In February 1989 Abdul-Shaheed and 20 of his distributors were arrested after a seven-month investigation by the United States Organized Crime Drug Enforcement Task Force.[2][4][6] Abdul-Shaheed was suspected of two murders in Atlantic City,[4] one in Syracuse, New York, two in Washington, DC, one in Maryland, and three in Atlanta, Georgia. He was convicted of none.

In 1990 Abdul-Shaheed was convicted of being a drug king pin and sentenced to over 19 years in Federal prison[1] under the 848 statute. The crown he had worn was never found,[4] though federal agents have photographs of Abdul-Shaheed wearing it. Shortly after Shaheed’s arrest, several Jamaican drug dealers from Brooklyn Jamaican Posse moved into the Atlantic City projects to take over his territory.[5]


In 2006 Midget Molley was released from prison,[2] and he now lives in Atlantic City. Abdul-Shaheed speaks with young people about "staying free of crime" and also acts as "an advocate for incarcerated Muslims".[2]

Abdul-Shaheed founded the nonprofit organization named "The D=Bear Youth Foundation", which addresses problems with gangs & gang violence, drug use & sales, and teen sex.[3][7]


In 2007 Ali Rob wrote a novel based on Abdul-Shaheed's life and times, The Myth of Midget Molley.[8] A later book also written by Rob, titled Resurrection of A Legend, also explores Midget Molley's life.[9]


  1. 1.0 1.1 Marder, Dianna (January 23, 1990). "A Flamboyant A.c. Drug Figure Sentenced To 19 Years In Prison". http://articles.philly.com/1990-01-23/news/25907645_1_federal-sentencing-guidelines-months-of-house-arrest-guilty-pleas. Retrieved June 10, 2016.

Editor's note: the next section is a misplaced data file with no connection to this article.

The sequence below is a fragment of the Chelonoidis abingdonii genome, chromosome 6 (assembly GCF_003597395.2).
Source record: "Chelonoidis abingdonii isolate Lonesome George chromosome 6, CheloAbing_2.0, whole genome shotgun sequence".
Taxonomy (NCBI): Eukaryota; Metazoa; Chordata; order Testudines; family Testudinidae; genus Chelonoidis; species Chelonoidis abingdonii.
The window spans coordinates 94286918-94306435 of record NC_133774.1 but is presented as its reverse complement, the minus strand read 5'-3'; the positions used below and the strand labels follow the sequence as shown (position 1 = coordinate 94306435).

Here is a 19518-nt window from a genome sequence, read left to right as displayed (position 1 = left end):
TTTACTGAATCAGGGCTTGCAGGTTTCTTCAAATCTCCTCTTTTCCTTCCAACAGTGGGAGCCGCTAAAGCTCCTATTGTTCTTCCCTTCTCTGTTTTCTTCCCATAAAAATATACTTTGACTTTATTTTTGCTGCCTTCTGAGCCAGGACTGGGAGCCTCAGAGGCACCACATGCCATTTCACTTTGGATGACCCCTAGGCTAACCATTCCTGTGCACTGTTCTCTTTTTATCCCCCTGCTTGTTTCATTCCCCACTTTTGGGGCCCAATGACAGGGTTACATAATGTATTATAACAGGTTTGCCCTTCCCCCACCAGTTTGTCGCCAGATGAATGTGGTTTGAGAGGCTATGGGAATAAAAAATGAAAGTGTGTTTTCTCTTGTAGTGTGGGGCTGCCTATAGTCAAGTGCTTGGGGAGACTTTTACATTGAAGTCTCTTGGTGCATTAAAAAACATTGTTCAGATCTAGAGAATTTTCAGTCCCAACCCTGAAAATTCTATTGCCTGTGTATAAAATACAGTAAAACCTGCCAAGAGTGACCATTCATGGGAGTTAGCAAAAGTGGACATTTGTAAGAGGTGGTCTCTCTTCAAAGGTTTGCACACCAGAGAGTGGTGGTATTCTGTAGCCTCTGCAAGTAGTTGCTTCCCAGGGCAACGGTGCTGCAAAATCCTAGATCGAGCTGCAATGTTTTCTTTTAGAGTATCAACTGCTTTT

2. 2.00 2.01 2.02 2.03 2.04 2.05 2.06 2.07 2.08 2.09 2.10 2.11 2.12 2.13 2.14 2.15 2.16 2.17 "Midget Molley". Biography.com / A&E Networks.. http://www.biography.com/people/midget-molley-485778. Retrieved 10 June 2016. 
  3. 3.0 3.1 Suhr, Jim (2007-10-03). "The Midget Alleges Hate Crimes: A Very Questionable Claim". Associated Press. http://www.chasingevil.org/2007/10/midget-alleges-hate-crimes.html. Retrieved 2008-12-24. 
  4. 4.0 4.1 4.2 4.3 Schurman, Mike; Gonzales, Patrisia (June 11, 1989). "The Downfall Of A Drug Kingdom In A.c.". http://articles.philly.com/1989-06-11/news/26107247_1_drug-gangs-housing-projects-drug-ring. Retrieved June 10, 2016. 
  5. 5.0 5.1 Afro-lineal organized crime
  6. Staff writer (1989-02-16). "Raid on Cocaine Ring Results in 16 Arrests". The New York Times. AP. http://query.nytimes.com/gst/fullpage.html?res=950DE3D81230F935A25751C0A96F948260&n=Top%2FReference%2FTimes%20Topics%2FSubjects%2FD%2FDrug%20Abuse%20and%20Traffic. Retrieved 24 December 2008. 
  7. "The D-Bear Youth Foundation". Midgetmolley.com. http://www.midgetmolley.com/dbearyouthfoundation.html. Retrieved 10 June 2016. 
  8. Rob, A. (2006). The Myth of Midget Molley: Life and Love of a Kingpin. D-Bear Publications Llc. ISBN 978-0-9790048-4-1. http://books.google.com/books?id=41QNAgAACAAJ. Retrieved June 10, 2016. 
  9. Rob, Ali (July 19, 2010). "Resurrection of A Legend". Amazon.com. https://www.amazon.com/Resurrection-Legend-Ali-Rob/dp/0979004861?ie=UTF8&*Version*=1&*entries*=0. Retrieved 10 June 2016. 

Further reading

External links